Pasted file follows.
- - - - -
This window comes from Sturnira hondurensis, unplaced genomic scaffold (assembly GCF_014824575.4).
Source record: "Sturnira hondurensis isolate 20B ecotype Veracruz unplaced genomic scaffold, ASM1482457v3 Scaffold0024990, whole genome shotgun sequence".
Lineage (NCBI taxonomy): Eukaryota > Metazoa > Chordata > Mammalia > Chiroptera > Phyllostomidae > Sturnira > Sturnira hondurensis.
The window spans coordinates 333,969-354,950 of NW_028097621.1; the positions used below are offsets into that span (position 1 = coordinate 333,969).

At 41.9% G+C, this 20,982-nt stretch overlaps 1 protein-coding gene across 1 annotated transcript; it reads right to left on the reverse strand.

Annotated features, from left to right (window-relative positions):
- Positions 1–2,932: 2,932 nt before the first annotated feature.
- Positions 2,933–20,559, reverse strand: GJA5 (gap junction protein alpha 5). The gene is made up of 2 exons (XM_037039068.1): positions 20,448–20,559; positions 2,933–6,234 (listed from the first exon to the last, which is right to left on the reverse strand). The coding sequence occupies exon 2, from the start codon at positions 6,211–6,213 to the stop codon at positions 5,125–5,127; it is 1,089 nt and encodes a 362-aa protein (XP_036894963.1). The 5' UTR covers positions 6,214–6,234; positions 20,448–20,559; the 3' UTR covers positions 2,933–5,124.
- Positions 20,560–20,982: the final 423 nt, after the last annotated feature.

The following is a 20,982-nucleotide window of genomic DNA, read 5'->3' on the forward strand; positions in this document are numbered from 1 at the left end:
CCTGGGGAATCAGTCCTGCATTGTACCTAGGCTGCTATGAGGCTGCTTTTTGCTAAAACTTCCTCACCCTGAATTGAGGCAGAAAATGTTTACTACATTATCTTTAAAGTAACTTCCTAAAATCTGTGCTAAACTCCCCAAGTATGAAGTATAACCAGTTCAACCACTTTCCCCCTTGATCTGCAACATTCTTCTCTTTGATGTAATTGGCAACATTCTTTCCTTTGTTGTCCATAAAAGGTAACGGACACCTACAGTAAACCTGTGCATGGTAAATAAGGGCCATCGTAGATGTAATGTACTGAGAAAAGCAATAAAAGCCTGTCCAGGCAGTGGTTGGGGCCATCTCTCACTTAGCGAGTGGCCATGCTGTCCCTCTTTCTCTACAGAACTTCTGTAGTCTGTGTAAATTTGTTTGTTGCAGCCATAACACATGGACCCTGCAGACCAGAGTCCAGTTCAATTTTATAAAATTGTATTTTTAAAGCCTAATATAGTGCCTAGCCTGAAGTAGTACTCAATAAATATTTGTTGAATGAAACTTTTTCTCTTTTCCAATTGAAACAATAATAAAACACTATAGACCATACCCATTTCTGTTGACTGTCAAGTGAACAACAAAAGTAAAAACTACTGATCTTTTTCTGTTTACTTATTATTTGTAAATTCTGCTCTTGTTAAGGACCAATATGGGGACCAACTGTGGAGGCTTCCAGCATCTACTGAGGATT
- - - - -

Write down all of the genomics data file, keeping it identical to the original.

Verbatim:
This window comes from Sturnira hondurensis, unplaced genomic scaffold (assembly GCF_014824575.4).
Source record: "Sturnira hondurensis isolate 20B ecotype Veracruz unplaced genomic scaffold, ASM1482457v3 Scaffold0024990, whole genome shotgun sequence".
Lineage (NCBI taxonomy): Eukaryota > Metazoa > Chordata > Mammalia > Chiroptera > Phyllostomidae > Sturnira > Sturnira hondurensis.
The window spans coordinates 333,969-354,950 of NW_028097621.1; the positions used below are offsets into that span (position 1 = coordinate 333,969).

At 41.9% G+C, this 20,982-nt stretch overlaps 1 protein-coding gene across 1 annotated transcript; it reads right to left on the reverse strand.

Annotated features, from left to right (window-relative positions):
- Positions 1–2,932: 2,932 nt before the first annotated feature.
- Positions 2,933–20,559, reverse strand: GJA5 (gap junction protein alpha 5). The gene is made up of 2 exons (XM_037039068.1): positions 20,448–20,559; positions 2,933–6,234 (listed from the first exon to the last, which is right to left on the reverse strand). The coding sequence occupies exon 2, from the start codon at positions 6,211–6,213 to the stop codon at positions 5,125–5,127; it is 1,089 nt and encodes a 362-aa protein (XP_036894963.1). The 5' UTR covers positions 6,214–6,234; positions 20,448–20,559; the 3' UTR covers positions 2,933–5,124.
- Positions 20,560–20,982: the final 423 nt, after the last annotated feature.

The following is a 20,982-nucleotide window of genomic DNA, read 5'->3' on the forward strand; positions in this document are numbered from 1 at the left end:
CCTGGGGAATCAGTCCTGCATTGTACCTAGGCTGCTATGAGGCTGCTTTTTGCTAAAACTTCCTCACCCTGAATTGAGGCAGAAAATGTTTACTACATTATCTTTAAAGTAACTTCCTAAAATCTGTGCTAAACTCCCCAAGTATGAAGTATAACCAGTTCAACCACTTTCCCCCTTGATCTGCAACATTCTTCTCTTTGATGTAATTGGCAACATTCTTTCCTTTGTTGTCCATAAAAGGTAACGGACACCTACAGTAAACCTGTGCATGGTAAATAAGGGCCATCGTAGATGTAATGTACTGAGAAAAGCAATAAAAGCCTGTCCAGGCAGTGGTTGGGGCCATCTCTCACTTAGCGAGTGGCCATGCTGTCCCTCTTTCTCTACAGAACTTCTGTAGTCTGTGTAAATTTGTTTGTTGCAGCCATAACACATGGACCCTGCAGACCAGAGTCCAGTTCAATTTTATAAAATTGTATTTTTAAAGCCTAATATAGTGCCTAGCCTGAAGTAGTACTCAATAAATATTTGTTGAATGAAACTTTTTCTCTTTTCCAATTGAAACAATAATAAAACACTATAGACCATACCCATTTCTGTTGACTGTCAAGTGAACAACAAAAGTAAAAACTACTGATCTTTTTCTGTTTACTTATTATTTGTAAATTCTGCTCTTGTTAAGGACCAATATGGGGACCAACTGTGGAGGCTTCCAGCATCTACTGAGGATT